She’s the goddess of wisdom, but would it be smart to choose this name for a child?
Thanks to Photoquilty for suggesting our Name of the Day: Minerva.
Minerva’s place is in the Roman pantheon, where she combines the qualities of the Greek Athena with the name of Etruscan goddess Menrva. There’s an etymological link to the Latin word for mind – mens – but that might be a happy accident.
Despite the goddess’ reputation for learned achievements, she’s been worn by few real women. You can find references to Minerva at universities worldwide. She features in the state seal of California and on the United States’ Medal of Honor. But a professor or a Congresswoman called Minerva? Not so much.
Still, she’s not a true rarity. Minerva was in use, charting in the US Top 1000 from 1880 through 1970, and appearing once more in 1973. Minervas include:
- Early 20th century painter Minerva J. Chapman;
- Comedienne Minerva Pious, known for her role on Fred Allen’s radio show in the 1930s and 40s;
- Late 19th century strongwoman Minerva, holder of several Guinness Book world records – though she was actually born Josephine Wohlford.
But the best known MInervas are fictional, including:
- In the Harry Potter series, Hogwarts professor Minerva McGonagall;
- Animated Animaniacs primadonna Minerva Mink;
- One of the Transformers, a French teenager who became part-medic, part-Porsche;
- From the Artemis Fowl series, the brainy Minerva Paradizo.
Minerva is also sometimes considered the formal given name of a very famous Mouse, better known as Minnie. And as it happens, the actress Minnie Driver is not a Minerva – she’s an Amelia.
Call your daughter Minerva, and she’ll share her name with ships – at least two cruise ships, as well as those of the French and British Royal navies. The name has been worn by a Belgian automobile company, a genus of owls, and a tiny Pacific island that briefly declared itself the sovereign Republic of Minerva. The last was located near New Zealand’s Minerva Reefs; you’ll also find the name on the map in at least three US states.
While similar choices like Miranda and Marisa have fared well in recent years, Minerva feels a bit harder to wear. Perhaps it’s the simple fact that her Greek equivalent, Athena, is doing well. She came in at #444 in 2007, about the most popular she’s ever ranked, and we can imagine Athena continuing to rise. Of course, Athena lacks a built-in nickname.
Overall, Minerva is undeniably quirky and brainy, too. On the right child, this name would be downright charming. But Minerva’s drawback is that the full name is awfully dramatic, while the obvious nickname is far too cute to be worn by most adults. There is the possibility of using Mina or Minna as a short form; it might be the most accommodating option. And, of course, we can’t help but love the fact that while she’s recognizable and well-known, odds are that your Minerva would never meet another.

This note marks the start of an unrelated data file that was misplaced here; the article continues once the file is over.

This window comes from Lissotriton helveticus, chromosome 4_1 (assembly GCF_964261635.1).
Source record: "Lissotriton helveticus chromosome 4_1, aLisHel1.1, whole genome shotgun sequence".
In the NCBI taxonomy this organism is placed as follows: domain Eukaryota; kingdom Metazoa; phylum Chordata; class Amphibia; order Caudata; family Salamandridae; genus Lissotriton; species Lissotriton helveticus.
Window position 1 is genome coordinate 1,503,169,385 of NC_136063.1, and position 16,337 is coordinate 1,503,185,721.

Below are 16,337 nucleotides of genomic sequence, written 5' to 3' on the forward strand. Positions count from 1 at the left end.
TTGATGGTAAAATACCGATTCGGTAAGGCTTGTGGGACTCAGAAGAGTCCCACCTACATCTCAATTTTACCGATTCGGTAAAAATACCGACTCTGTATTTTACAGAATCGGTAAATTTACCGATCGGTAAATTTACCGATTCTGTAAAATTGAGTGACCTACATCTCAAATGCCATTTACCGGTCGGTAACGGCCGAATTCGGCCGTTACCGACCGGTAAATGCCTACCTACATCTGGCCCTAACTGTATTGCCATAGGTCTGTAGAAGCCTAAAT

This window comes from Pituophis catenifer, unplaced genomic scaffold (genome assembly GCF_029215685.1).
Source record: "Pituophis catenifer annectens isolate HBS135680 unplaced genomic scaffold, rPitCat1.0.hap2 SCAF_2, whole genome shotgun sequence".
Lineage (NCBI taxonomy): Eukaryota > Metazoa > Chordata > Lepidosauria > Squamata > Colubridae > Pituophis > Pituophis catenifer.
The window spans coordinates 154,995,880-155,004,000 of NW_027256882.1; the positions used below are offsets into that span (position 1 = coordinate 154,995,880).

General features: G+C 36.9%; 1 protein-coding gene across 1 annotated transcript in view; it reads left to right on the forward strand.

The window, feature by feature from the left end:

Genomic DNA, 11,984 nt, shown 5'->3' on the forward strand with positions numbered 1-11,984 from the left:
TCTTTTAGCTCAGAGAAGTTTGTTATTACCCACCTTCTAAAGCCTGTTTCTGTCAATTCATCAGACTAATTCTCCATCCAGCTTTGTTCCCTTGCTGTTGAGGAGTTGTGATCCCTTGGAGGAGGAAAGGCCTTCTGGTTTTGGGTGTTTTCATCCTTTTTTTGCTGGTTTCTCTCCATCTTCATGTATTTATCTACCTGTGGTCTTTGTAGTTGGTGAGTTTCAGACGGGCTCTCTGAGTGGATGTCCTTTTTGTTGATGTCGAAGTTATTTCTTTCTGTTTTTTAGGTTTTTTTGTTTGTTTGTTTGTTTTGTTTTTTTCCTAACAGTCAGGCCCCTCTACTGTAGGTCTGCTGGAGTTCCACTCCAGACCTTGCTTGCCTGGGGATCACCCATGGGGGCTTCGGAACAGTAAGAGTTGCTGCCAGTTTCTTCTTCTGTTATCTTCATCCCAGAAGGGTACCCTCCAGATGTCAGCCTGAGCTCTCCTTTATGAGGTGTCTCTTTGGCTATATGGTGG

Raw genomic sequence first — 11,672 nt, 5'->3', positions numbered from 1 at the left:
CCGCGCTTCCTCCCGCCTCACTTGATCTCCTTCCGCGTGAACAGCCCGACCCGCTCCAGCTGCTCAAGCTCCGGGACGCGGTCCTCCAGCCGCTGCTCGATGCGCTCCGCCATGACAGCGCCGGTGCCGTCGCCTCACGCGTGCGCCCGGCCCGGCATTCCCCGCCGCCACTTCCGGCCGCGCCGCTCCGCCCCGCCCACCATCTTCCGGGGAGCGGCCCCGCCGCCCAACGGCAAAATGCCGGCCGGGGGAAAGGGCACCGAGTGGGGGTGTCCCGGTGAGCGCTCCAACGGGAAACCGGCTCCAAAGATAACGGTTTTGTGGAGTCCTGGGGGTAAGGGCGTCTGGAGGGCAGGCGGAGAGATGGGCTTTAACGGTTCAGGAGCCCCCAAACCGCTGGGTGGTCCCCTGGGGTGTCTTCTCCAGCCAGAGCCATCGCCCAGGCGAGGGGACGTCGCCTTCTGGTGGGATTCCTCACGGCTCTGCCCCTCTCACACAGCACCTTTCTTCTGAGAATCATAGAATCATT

I named my daughter Minerva!! because I like McGonagall too!
I love the name Minerva! I really like the nickname Minna better than any other. Min, Mina and Minnie just don’t do it for me. Minerva McGonagall is also a wonderful role model and one of my very favourite characters, I like Lily too. I’d like to use those two names one day for my future children. 🙂 Jeez, my family’s gonna be like Hogwarts! XD
I am a sucker for anything that will get me Mina, and I do mean anything. Minerva’s on my long list too. 🙂 I have others I prefer more though and Harry Potter really did Minerva a small favor, bringing it to the attention of us Yanks again. I too find her a bit dramatic, but is that really a bad thing? My own daughter’s name was considere d “too dramatic” less than 20 years ago. What goes around, comes around, my Mom always said. Minerva’s day is coming, ready or not.
I would be thoroughly enchanted by a small Minerva, whether she be Mina, Minna or the full Minerva. Just lovely!
Christina Fonseca says
I like Minerva and every once in a while wonder why I never hear it. I have a friend who is considering Miranda, I think I’ll suggest Minerva to her. Mina is a fine nn for those parents who like using them.
Minerva is a town near where we would vacation every summer, so for me, it seems a bit backwoods… (this is in upstate NY) I find the sound kind of awkward and unattractive, to be honest.
I do think Mina is a really cute nickname, worn well by children and adults alike, but I’d find a better way to get there.
Many names have an interesting history or meaning but not an attractive sound and this is one of them in my opinion. Minnie to me sounds like the old lady that lived down the street when I was little, or the mouse.. Mina and Minna are better.